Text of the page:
I’ve been experimenting with NoMachine since yesterday to see how it holds it. So far it’s been a successful test on my local machine, and I can easily connect to remote machines.
Latency? What latency! Generally, you don’t notice much if any latency when using NoMachine, just like you’d expect from Remote Desktop Protocol, VNC, and even TeamViewer.
Full Control! I can fully control this machine, execute any commands I’d like without having to worry about getting the logged in user to approve my actions. This is also configurable, which makes it even better!
Access VNC Desktops! I found out this morning that if you have a vnc server running and a desktop open (even if you’re not connected via VNC), when opening NoMachine, it’ll show you available desktops (0 or 1 or <n> desktops), I selected 1, and it brought me to the VNC session Desktop, so now I’m controlling my regular desktops plus the VNC session without having to open VNC anymore.
Font Rendering: The fonts appear a bit pixelated when scaling to 1920×1080, but seem to resolve themselves when you scale higher, or lower (eg 800×600), I’ve tried with three different monitors all 1920×1080, and one 4K monitor. This is consistent on 1920x1080p screens.
Desktop Application is required if you want to connect: In the future, it would be great if it had some compatible web-client, which would free up space on my machine if I primarily want to host, but occasionally want to connect to others.
I found this to be very stable, compared to RDP or VNC, you have the same access, NoMachine prompts you for authentication on the local machine before you can login, it’s process is well documented for the user and the administrator. It’s enough for me that I’m going to be ditching TeamViewer in my lab environment and remote debugging customer machines, and use NoMachine with some ssh tunnels to avoid exposing it to the internet entirely.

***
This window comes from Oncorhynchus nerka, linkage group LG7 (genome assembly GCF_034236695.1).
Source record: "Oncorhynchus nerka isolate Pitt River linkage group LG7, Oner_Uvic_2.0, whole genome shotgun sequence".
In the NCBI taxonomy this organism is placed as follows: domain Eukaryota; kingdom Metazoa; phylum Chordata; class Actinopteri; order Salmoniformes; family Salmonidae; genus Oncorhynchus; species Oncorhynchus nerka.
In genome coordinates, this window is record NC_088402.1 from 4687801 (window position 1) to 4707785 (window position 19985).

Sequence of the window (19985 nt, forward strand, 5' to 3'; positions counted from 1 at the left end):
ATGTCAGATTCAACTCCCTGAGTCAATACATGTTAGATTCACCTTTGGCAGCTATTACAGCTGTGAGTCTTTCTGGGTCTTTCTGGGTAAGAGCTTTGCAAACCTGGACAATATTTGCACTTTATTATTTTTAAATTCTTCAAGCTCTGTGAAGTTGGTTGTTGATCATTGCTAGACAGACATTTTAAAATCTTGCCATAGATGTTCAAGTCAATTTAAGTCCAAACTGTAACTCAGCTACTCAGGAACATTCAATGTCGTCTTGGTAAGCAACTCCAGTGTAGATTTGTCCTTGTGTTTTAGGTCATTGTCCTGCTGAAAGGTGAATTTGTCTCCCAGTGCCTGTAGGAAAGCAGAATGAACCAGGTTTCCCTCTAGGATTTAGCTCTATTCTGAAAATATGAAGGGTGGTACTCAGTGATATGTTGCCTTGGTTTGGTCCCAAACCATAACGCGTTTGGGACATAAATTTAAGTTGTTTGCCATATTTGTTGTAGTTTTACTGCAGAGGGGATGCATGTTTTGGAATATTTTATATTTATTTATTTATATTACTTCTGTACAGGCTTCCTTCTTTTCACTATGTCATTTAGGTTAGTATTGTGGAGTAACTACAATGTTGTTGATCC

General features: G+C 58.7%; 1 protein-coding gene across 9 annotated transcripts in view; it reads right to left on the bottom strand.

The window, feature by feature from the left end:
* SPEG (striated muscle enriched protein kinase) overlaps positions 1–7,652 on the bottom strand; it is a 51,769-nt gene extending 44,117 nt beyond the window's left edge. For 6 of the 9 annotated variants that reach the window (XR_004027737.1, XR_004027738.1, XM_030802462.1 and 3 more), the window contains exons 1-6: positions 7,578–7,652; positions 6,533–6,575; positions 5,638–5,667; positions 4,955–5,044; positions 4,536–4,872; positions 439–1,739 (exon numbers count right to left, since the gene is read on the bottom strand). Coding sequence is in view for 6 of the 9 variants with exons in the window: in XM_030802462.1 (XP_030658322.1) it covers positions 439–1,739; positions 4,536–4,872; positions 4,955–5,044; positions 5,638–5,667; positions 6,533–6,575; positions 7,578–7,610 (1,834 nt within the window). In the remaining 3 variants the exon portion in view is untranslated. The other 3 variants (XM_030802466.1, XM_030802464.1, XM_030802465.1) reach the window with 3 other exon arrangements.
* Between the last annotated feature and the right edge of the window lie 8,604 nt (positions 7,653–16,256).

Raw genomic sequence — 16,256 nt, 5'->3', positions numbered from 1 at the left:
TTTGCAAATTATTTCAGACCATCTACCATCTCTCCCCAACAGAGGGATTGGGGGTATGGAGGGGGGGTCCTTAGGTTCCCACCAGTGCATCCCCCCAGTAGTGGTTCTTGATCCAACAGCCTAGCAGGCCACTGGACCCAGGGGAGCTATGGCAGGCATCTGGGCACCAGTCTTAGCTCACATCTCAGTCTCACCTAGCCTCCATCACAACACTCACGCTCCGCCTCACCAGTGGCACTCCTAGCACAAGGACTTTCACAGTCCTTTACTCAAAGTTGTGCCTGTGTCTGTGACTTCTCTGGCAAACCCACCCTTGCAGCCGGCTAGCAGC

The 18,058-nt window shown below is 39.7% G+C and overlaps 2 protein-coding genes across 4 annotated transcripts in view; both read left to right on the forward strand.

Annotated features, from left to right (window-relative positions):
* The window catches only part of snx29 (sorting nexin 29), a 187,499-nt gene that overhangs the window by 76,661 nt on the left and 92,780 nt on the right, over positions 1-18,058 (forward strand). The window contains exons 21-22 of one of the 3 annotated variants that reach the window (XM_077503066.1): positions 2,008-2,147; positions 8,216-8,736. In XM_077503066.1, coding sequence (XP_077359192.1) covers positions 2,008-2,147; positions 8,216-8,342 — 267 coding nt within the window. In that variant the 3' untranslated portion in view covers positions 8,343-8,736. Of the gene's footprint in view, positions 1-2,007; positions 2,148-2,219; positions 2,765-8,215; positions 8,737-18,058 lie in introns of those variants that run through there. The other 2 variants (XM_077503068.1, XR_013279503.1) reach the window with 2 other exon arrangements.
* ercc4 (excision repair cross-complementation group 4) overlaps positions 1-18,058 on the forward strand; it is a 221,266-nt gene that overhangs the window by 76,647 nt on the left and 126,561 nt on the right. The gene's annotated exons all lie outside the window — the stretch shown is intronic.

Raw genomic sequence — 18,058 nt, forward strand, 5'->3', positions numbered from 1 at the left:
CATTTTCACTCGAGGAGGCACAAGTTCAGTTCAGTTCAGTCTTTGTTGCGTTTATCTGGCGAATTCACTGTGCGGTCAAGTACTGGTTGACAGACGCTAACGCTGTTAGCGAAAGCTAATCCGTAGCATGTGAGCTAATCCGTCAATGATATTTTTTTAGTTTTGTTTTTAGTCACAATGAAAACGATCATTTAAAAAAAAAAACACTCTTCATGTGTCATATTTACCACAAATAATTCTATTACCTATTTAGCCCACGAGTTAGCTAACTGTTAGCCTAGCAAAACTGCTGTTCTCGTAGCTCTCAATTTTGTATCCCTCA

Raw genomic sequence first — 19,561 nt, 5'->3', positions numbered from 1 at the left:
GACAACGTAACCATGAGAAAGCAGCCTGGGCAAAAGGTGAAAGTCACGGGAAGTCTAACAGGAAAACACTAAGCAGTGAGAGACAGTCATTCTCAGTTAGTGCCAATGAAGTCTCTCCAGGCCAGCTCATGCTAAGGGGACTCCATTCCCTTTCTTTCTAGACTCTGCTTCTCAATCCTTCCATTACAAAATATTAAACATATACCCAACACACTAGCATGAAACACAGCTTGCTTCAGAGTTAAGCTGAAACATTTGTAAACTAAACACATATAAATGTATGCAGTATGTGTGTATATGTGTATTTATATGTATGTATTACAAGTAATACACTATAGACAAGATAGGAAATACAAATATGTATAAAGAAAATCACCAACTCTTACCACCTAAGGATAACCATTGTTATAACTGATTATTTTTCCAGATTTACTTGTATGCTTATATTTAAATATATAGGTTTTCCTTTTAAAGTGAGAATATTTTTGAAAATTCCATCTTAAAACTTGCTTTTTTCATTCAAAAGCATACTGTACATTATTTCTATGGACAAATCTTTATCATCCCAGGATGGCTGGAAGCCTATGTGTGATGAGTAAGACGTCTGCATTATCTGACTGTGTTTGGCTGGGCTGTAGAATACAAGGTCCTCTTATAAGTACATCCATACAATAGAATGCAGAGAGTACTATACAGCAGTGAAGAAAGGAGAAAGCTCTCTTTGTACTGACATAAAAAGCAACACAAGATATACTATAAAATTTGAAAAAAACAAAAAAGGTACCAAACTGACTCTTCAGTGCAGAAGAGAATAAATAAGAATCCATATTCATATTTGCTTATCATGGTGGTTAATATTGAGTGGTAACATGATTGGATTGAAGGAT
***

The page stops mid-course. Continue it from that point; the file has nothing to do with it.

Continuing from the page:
Should you use NoMachine?
This would depend on your use case. For me, in my lab is perfect, as I have a variety of machines (CentOS, Debian, Windows 10, Windows Server, etc) that I need to connect remotely into, and NoMachine lets me run their service and forget about it, and I can easily access it on all my devices without having to fiddle with display settings, proxying, etc. Here’s a few use cases I can see NoMachine being practical in, aside homelabs:
IT Support (Small-Medium Sized Business)
NoMachine would add value to supporting remote machines, the simplicity and always-available service allows the IT Administrator to connect, debug, and exit. The User also can see every action that’s occurring at their desk, and it helps provide transparency to users ensuring their problem is fixed.
Managed Services Provider (MSP)
MSPs and IT Support are similar, but their use cases may vary. Being a small MSP myself, I can use NoMachine to connect to a few managed customers computers, and debug their issue without needing them to come down my office or me traveling there. The limitation being if it’s a hardware issue, however, it’s much more cost effective for both parties involved if you can debug software vs hardware remotely, and then form a plan of action for the next steps.
Lab / Family
If you’re the resident Geek, you’ll likely need to give your family members help with their computers. NoMachine would be a great way to do that over LAN, allowing you to have all your tools on your machine, without having to drag the computer around with you.
Lastly, here are some recommendations for running NoMachine on services that are exposed to the internet:
- Block the NoMachine port at the firewall to the public internet
- Use a VPN (eg OpenVPN / wireguard) to connect
- Set the firewall to allow authenticated VPN users to access the NoMachine on devices
- Change the standard NoMachine port to a unique number for your network
I hope you’ve enjoyed reading this post, feel free to give me a shout in the comments, would love to chat!